Frédéric Chopin was of both French and Polish background but grew up in Warsaw. After the 1830 November Uprising in Poland, Chopin settled in Paris at age 21, taking up residence in an inn. He would live in nine other places in Paris until his untimely death at 39. Two months after arriving, he wrote to a friend, “I am slowly launching myself into this world although I have only one ducat in my pocket.” The musical prodigy had no trouble entering the creme of Parisian society. Yet, through personal accounts we know he was more than amazed at Paris, which had ten times the inhabitants of Warsaw. He wrote his friend “This is here the greatest luxury, the greatest pigsty, the greatest virtue, the greatest displays, posters about venereal disease at very step,” he wrote, “There is more shouting, noise and and mud than one can imagine.”
His apartment at 27, rue Poissonnière was known to be a chic address and the area full of artists. “You won’t believe how nicely I live,” he wrote the September evening he moved in, “I have a room beautifully furnished in mahogany on the 5th floor…with a balcony over the boulevards, from where I can see from Montmartre to the Panthéon and the whole lovely world around it (many envy my view, but not the stairs).” We rarely think of classical composers as having a sense of humor, do we?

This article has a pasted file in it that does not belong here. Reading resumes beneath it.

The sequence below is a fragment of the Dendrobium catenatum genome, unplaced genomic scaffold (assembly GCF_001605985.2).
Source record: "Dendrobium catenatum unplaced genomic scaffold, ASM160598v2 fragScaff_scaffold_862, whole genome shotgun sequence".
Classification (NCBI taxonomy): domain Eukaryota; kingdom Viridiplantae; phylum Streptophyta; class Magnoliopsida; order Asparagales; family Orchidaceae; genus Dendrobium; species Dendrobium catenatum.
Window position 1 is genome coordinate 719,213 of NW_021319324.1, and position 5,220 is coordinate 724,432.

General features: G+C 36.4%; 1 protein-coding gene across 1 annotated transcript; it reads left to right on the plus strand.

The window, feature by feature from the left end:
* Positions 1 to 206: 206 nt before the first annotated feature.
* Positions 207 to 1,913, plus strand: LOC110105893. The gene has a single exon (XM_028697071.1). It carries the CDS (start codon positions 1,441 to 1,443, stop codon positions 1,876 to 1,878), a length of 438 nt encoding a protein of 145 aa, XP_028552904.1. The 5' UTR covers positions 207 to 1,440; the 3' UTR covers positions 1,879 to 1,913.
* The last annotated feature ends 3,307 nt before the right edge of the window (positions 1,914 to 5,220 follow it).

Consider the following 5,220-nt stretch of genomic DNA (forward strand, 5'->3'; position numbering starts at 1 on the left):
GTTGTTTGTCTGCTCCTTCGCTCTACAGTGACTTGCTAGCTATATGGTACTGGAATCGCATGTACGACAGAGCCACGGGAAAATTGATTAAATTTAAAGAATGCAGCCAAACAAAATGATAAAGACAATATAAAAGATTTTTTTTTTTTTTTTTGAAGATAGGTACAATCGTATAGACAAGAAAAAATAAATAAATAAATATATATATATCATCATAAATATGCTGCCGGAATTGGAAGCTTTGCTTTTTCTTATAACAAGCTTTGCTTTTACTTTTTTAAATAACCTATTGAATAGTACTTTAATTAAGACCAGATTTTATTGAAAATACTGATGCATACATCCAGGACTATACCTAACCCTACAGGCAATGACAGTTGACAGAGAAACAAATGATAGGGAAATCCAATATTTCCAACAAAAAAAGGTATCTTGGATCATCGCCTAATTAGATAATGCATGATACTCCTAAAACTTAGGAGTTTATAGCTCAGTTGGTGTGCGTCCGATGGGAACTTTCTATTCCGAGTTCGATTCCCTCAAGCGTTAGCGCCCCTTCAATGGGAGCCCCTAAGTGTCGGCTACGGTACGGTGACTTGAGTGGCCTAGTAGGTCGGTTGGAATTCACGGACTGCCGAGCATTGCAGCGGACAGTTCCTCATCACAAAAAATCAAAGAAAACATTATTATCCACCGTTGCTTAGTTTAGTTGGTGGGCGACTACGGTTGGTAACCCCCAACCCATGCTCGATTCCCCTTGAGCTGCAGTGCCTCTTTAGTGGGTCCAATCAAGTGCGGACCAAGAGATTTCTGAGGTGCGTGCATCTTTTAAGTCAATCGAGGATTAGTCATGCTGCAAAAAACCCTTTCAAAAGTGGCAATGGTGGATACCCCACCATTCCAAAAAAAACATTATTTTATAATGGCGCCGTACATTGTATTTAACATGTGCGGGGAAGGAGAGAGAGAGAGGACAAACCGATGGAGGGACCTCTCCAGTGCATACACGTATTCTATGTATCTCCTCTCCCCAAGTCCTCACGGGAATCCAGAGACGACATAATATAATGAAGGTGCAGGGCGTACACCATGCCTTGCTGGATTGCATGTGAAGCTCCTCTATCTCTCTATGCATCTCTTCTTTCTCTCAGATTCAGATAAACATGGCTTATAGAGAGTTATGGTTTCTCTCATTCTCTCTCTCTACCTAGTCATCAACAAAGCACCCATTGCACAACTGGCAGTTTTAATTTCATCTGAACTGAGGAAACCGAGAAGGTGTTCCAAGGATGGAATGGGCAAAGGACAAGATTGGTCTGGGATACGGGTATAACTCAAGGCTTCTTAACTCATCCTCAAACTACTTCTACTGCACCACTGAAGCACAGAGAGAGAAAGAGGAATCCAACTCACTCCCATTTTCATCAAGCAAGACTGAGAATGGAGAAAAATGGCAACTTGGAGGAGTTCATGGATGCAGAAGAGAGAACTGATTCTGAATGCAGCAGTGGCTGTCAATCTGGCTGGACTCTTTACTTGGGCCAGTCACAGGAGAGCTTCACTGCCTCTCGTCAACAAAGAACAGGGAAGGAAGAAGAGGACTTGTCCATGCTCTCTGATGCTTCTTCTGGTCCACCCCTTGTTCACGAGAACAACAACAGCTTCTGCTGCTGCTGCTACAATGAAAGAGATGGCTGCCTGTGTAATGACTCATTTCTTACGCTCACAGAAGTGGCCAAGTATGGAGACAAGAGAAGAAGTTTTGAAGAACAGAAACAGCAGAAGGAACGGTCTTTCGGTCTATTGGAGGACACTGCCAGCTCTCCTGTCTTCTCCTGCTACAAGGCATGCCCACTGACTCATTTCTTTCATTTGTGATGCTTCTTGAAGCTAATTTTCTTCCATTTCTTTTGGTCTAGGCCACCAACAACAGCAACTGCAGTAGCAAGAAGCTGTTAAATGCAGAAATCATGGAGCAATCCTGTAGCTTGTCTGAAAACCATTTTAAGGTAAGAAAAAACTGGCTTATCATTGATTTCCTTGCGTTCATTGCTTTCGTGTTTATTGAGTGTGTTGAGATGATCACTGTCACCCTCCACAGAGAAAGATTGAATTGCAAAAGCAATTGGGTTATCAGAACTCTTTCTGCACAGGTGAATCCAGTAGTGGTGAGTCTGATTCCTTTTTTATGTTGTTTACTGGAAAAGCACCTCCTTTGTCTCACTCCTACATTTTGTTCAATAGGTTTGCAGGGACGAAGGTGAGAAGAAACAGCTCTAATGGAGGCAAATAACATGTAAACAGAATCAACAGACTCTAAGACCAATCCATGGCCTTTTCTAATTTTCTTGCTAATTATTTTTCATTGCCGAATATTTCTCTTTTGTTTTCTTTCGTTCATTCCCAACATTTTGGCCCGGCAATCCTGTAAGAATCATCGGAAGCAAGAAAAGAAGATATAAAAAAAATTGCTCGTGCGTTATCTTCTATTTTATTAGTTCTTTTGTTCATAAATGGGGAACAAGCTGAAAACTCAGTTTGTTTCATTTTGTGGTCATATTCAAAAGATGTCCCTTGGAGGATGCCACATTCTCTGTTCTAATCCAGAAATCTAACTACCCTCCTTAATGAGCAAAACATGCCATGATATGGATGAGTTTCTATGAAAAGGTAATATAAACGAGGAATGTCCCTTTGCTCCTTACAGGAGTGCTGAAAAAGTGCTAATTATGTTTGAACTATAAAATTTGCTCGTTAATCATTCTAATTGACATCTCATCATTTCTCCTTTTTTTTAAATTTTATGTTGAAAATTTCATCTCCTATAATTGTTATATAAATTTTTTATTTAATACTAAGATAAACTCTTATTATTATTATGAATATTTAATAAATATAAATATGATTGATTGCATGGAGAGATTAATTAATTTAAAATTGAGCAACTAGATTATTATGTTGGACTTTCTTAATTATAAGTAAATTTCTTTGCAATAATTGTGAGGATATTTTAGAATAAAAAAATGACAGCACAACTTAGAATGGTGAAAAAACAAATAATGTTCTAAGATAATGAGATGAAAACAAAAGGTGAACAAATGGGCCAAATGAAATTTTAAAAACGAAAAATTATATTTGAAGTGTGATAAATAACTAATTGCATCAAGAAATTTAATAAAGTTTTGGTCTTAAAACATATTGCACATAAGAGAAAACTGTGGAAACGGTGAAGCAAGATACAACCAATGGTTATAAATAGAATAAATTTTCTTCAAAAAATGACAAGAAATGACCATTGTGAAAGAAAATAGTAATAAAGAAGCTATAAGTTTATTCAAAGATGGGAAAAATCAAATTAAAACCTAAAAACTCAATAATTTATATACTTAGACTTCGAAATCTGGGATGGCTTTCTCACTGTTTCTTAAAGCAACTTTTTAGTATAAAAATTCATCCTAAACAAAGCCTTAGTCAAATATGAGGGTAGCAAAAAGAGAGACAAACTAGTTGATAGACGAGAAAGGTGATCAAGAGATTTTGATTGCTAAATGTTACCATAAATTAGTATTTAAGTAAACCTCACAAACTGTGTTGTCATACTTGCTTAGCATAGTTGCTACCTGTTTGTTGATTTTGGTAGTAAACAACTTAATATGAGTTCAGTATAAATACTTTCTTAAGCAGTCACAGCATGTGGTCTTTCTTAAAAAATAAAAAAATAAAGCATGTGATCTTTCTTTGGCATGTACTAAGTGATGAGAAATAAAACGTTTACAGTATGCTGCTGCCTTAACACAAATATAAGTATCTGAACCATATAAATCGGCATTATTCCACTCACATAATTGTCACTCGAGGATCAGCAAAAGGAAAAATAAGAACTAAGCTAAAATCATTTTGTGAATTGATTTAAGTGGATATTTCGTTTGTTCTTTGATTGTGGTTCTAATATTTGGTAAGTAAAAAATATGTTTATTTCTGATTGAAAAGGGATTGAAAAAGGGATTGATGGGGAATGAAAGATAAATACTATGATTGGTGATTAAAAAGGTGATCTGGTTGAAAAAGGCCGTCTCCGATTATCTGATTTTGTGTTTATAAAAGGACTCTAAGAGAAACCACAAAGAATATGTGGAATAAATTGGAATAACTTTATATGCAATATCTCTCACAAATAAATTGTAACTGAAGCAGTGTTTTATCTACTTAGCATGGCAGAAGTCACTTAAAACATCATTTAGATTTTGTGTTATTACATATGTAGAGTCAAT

Today, 27, rue Poissonnière is sadly just one floor with a recent facade renovation. On one side is a large building with fascinating first floor window pediments in the Greek style. On the other, a circa 1825 building with a two-floor toy store. According to Roberto Poli, an Untapped reader, “The door to the right serves as the main entrance to the upper floors of the building at No. 27, which is where Chopin lived. The two doors probably replaced a gated entrance that served both Nos. 25 and 27. The building at No. 27 is still there (the building with the toy store), and its fifth floor as well – now occupied by corporate offices.”
By September of 1832, less than a year, he would move across the street do a apartment in Cité Bergére, reflecting his improvement in fortune.
All quotes from Chopin In Paris: The Life And Times Of The Romantic Composer by Tad Szulc, also available on Kindle.